Sunday Homilies


Twentieth Sunday in Ordinary Time, Classic

Luke 12: 49-53

Gospel Summary

In this passage Jesus speaks of the meaning of his life. To fulfill his God-given destiny, he has resolutely set his face toward Jerusalem. There, refusing to be diverted from his mission of love, he will be rejected, suffer greatly and meet a violent death. He says that he is filled with great anguish until the mission he has been given is completed. Sensing a growing hostility, he tells his disciples that his intention is not to establish peace, but rather division—dividing even households and families.

Life Implications

At first glance one would not recognize the sayings of Jesus in this gospel passage as good news—there is the allusion to his own suffering and death, as well as his statement about bringing division, not peace. People in bondage to any kind of slavery or oppression, however, would have no trouble understanding exactly what Jesus is talking about. They would know that what they were hearing was good news. When someone like Martin Luther King appears in a situation where people are hopelessly caught in oppression, the immediate consequence is not peace, but division—even in households and families.

An oppressive system does not fix itself of its own accord. It takes a strong person of compassion not merely to lament injustice, but to risk life itself to proclaim liberation from oppression and hope of a new way of living. The very presence of such a person provokes a crisis whereby everyone involved in the system must choose either actively to hope for the new reality or to resist its coming.

Jesus understood that he had been sent to a fallen world in bondage—a humanity hopelessly mired in false value-systems of covetousness, violence, and idolatry. This was not merely some local situation of economic oppression imposed by a selfish landowner. Jesus was engaged in a cosmic struggle against the realm of Satan in order to restore God’s kingdom to people long held in slavery to demonic powers. Paul, particularly in his Letter to the Romans, speaks of the universality of the bondage. All humanity lives under the power of sin. And even with the most well-intentioned effort, those in slavery—Jews and Gentiles alike—are not able to live according to God’s will.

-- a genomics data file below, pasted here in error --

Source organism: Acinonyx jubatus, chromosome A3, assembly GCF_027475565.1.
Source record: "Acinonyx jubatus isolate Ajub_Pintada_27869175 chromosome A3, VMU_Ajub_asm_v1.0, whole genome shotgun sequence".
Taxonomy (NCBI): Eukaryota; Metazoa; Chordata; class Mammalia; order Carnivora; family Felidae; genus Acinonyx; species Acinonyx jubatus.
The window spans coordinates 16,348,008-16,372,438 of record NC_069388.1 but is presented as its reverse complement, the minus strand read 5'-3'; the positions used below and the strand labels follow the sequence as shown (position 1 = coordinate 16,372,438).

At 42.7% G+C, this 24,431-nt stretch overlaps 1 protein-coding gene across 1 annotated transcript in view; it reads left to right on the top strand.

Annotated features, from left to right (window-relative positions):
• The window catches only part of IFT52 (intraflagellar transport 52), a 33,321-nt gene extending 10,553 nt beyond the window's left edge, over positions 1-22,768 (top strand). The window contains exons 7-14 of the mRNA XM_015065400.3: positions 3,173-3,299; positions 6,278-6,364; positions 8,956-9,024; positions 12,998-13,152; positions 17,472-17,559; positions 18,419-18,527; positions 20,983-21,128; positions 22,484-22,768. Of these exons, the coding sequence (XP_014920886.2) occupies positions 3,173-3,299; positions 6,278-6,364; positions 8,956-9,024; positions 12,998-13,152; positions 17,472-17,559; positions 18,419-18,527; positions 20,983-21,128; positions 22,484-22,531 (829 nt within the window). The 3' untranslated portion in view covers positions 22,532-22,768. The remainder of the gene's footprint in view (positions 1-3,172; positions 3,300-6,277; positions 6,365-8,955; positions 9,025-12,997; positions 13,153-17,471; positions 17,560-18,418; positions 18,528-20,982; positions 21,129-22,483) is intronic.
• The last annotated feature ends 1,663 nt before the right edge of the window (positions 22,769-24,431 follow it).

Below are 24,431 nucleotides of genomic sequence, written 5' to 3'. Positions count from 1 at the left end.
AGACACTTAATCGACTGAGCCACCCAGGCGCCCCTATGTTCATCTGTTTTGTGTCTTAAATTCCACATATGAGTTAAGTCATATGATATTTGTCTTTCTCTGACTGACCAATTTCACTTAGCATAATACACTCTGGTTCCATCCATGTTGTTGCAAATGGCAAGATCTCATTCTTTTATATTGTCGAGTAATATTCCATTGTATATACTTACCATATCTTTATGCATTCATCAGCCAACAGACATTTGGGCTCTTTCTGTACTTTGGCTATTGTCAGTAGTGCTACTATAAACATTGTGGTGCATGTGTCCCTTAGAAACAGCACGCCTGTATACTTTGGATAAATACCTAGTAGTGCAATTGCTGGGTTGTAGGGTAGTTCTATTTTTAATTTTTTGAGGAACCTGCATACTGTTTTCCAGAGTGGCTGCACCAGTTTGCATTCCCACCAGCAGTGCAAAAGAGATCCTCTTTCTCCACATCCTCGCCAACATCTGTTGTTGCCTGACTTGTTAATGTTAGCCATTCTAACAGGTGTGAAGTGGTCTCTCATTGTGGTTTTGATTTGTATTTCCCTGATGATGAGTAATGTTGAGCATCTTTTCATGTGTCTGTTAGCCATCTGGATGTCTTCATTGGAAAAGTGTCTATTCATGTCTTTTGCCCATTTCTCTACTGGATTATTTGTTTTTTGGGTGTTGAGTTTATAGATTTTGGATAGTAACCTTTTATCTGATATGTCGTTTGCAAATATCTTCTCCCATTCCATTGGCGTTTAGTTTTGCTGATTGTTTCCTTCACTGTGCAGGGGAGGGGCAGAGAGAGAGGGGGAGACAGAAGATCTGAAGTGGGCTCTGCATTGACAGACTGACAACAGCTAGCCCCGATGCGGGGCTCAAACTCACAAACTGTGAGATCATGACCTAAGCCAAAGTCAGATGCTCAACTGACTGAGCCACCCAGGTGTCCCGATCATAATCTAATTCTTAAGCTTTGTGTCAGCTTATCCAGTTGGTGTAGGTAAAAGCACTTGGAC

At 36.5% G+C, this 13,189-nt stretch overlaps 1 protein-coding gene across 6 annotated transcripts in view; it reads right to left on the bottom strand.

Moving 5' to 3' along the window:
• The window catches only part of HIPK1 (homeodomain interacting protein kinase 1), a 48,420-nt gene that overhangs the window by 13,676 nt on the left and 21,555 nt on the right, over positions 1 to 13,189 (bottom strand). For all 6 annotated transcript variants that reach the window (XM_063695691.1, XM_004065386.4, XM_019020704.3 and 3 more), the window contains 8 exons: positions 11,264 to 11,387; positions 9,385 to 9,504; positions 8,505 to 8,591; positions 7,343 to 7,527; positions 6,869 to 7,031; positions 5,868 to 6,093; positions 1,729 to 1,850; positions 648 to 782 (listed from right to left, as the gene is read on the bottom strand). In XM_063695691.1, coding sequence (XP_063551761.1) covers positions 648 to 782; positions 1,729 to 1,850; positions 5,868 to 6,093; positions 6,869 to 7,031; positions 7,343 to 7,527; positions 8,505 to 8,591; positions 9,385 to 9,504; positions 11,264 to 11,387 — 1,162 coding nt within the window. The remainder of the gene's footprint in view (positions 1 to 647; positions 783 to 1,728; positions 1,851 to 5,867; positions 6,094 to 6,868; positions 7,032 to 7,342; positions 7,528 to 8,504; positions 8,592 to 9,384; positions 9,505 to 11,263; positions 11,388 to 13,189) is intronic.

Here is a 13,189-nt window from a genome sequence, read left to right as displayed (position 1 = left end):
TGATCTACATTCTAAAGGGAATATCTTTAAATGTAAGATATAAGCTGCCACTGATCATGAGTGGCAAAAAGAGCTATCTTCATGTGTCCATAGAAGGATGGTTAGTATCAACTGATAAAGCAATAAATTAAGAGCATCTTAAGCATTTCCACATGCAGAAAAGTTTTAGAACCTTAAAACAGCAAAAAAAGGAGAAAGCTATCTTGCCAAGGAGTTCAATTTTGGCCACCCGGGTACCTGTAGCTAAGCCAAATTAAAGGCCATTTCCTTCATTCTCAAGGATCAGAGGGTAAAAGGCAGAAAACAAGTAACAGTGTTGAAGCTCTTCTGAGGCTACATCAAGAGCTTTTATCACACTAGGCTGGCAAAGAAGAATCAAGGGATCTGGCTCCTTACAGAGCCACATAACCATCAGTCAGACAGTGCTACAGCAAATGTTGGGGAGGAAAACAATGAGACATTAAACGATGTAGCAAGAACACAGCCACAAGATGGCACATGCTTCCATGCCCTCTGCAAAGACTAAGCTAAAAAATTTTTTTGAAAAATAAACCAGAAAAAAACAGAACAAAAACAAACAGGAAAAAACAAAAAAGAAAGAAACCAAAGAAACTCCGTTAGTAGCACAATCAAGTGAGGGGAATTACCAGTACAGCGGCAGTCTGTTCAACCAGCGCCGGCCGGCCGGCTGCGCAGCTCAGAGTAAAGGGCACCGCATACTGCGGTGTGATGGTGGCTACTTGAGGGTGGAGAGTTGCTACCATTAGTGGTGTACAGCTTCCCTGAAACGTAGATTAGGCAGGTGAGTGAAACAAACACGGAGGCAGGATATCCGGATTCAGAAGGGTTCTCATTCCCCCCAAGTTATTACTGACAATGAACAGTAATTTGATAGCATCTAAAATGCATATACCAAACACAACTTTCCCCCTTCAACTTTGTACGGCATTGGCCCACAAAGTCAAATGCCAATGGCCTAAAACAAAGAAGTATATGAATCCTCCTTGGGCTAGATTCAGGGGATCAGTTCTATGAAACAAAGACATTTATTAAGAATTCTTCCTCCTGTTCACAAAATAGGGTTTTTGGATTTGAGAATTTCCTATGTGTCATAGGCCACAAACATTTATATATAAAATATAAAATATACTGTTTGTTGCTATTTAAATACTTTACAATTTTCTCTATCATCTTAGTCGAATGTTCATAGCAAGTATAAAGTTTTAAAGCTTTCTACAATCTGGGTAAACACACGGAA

Jesus symbolically shows that he has entered the realm of Satan with God’s power to liberate humanity from bondage by casting out demons. He shows that people will be able to use their freedom to live in a new way by curing people paralyzed to inaction by illness. Jesus in his own life shows what it means to be completely free from the false value-systems of Satan’s reign, and to live in submission to God’s reign—not as to a powerful king, but to a loving father.

As we hear the words of Jesus about the meaning of his life at our Eucharistic liturgy, we realize that they are living words spoken to us. Jesus means to provoke a crisis of decision in us even though it might disturb the peace and cause division. If we hear his words in faith, we will take a close look at the system of values whereby in practice we live our own lives. Though professing membership in the Church, am I still in bondage to the false value-systems of a fallen world? How do I define the meaning of my life? How do I define the meaning of success?

Jesus, now Risen Lord, is present among us not only to provoke a crisis of decision, but to enable us to actualize the reality of God’s reign in ourselves. In that reality, although it may cost us something, we too can enter situations of oppression with the compassion and healing power of Jesus. With God’s grace, we too can sometimes be instruments of liberation and hope for people who are held in bondage.

Campion P. Gavaler, O.S.B.